PA Coalition for World Class Math

                       Design Principles for K-12 Mathematics Standards and Assessments

United States Coalition for World Class Math

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In this document, we offer a set of principles to guide the development of strong mathematics standards and assessments from kindergarten through high school. Standards should be clear, accurately stated, rigorous, and grade-level specific, increasing in complexity logically and coherently from grade to grade, while concisely identifying the most important topics each year. They should develop the three pillars of mathematics learning: computational fluency, problem-solving skills, and conceptual understanding. They should reflect the best of what is taught internationally. Strong standards are the framework for a sound mathematics curriculum. A sound K-12 curriculum ensures that all students can take credit-bearing mathematics courses in their freshman year if, after high school, they choose to continue their education at a two or four-year college.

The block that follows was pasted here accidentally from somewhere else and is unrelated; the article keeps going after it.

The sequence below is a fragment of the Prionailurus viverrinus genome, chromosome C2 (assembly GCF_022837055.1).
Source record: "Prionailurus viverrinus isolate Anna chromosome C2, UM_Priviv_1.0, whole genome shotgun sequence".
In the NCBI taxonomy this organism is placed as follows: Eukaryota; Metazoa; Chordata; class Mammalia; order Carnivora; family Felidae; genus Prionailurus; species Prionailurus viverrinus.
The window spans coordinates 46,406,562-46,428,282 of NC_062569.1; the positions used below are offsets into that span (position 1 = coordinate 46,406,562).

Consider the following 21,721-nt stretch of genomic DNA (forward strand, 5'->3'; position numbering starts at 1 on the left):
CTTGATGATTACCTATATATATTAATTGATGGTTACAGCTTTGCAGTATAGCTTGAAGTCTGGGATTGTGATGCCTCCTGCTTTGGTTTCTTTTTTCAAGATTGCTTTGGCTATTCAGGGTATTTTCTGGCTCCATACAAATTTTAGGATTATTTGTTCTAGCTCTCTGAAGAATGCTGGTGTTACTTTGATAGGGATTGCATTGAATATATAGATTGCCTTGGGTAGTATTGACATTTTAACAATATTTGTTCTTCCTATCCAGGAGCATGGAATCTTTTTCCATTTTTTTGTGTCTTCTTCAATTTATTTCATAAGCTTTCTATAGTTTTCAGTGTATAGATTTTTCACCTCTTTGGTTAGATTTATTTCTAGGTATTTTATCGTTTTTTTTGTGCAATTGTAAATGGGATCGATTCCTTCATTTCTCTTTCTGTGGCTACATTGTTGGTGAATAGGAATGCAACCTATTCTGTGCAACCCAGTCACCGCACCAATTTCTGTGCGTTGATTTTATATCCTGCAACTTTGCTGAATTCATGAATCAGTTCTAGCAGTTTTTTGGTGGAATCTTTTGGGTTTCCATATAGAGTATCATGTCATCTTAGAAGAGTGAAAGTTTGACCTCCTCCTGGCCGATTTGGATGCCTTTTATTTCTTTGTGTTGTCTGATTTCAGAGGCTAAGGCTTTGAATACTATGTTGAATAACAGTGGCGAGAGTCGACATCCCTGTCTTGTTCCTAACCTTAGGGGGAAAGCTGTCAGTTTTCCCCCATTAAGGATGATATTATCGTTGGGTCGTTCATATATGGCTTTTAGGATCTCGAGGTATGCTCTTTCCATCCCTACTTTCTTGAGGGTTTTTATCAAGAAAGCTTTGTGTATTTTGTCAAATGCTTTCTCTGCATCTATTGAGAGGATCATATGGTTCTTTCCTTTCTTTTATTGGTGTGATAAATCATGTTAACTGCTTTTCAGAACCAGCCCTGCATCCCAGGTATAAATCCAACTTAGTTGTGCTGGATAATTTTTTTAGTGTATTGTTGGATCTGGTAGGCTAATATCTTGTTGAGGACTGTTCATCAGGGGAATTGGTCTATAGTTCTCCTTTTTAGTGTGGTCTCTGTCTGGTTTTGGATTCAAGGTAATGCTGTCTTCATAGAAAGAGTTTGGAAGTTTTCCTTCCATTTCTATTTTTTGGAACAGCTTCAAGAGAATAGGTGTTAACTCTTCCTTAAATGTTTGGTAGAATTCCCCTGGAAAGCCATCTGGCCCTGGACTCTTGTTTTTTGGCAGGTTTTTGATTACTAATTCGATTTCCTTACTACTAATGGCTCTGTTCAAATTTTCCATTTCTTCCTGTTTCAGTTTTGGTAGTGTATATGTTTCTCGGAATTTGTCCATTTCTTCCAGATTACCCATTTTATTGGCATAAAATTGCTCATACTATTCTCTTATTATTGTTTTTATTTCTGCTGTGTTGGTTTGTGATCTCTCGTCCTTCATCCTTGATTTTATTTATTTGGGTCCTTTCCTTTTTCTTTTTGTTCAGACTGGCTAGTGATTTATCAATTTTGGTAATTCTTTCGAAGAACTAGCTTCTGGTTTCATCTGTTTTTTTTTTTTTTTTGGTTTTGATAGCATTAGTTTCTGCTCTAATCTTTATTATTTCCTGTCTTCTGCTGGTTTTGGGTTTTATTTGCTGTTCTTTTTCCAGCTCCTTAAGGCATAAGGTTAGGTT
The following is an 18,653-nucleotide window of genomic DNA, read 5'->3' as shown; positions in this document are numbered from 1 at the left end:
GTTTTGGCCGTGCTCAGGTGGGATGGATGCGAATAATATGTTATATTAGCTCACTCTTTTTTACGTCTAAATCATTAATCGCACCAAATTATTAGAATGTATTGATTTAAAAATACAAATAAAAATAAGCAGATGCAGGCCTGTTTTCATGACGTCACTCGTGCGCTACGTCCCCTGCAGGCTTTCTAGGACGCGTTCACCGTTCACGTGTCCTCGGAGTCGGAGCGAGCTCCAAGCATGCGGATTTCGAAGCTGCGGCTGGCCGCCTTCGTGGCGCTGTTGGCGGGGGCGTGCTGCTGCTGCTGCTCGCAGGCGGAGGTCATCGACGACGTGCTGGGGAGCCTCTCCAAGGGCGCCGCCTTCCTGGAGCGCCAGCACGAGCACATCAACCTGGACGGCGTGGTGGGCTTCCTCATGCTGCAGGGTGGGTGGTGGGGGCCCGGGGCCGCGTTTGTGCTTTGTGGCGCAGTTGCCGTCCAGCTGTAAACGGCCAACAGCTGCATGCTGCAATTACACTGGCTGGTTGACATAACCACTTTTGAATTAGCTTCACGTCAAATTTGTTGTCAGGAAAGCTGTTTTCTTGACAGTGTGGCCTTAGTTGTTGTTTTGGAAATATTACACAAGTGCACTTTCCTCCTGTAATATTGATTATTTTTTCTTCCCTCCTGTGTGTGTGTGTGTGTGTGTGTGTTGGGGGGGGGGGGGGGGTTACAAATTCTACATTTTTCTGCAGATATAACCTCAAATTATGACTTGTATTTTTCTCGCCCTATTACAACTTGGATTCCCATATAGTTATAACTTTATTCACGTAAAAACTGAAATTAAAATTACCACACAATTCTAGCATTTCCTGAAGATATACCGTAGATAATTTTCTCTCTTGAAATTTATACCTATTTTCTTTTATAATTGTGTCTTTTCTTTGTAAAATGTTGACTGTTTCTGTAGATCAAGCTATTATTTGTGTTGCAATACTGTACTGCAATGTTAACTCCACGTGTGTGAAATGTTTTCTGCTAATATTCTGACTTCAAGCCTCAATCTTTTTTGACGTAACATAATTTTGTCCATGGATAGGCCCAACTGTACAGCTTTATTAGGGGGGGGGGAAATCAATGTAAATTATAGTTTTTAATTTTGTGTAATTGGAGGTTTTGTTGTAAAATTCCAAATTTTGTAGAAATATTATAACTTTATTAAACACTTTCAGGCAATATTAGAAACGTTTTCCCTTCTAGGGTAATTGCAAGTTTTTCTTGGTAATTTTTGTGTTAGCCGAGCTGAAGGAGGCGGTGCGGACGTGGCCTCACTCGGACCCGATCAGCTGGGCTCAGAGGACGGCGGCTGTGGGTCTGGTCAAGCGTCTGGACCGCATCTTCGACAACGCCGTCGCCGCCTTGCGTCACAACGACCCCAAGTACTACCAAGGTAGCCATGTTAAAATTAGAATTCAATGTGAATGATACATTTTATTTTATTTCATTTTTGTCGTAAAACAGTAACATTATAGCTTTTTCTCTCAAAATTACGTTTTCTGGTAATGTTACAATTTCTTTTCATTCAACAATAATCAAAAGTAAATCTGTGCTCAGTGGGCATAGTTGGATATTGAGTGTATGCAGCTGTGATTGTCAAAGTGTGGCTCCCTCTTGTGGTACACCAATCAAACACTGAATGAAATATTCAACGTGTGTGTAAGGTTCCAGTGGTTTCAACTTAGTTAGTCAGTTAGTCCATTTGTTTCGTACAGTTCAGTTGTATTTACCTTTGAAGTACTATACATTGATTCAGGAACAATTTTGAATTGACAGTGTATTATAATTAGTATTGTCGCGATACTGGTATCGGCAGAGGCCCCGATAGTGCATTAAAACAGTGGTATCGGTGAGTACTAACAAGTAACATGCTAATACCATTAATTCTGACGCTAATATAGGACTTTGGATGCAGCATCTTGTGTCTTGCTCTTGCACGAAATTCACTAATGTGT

1.  All students should be expected to master foundational concepts and skills – especially in arithmetic – that are prerequisite to an authentic Algebra I course in a logical progression from grade to grade in the elementary and middle school years. The Final Report of the National Mathematics Advisory Panel (NMAP) should be the guiding document for appropriate mathematical content.

2.  The K-7 standards should be designed to prepare as many students as possible for an authentic Algebra I course in Grade 8. K-7 standards should be based on the "Critical Foundations of Algebra" described on pages 17-19 of the NMAP’s Final Report. Standards for authentic Algebra I and Algebra II courses should be based on "The Major Topics of School Algebra" described on pages 15-16 of the NMAP’s Final Report.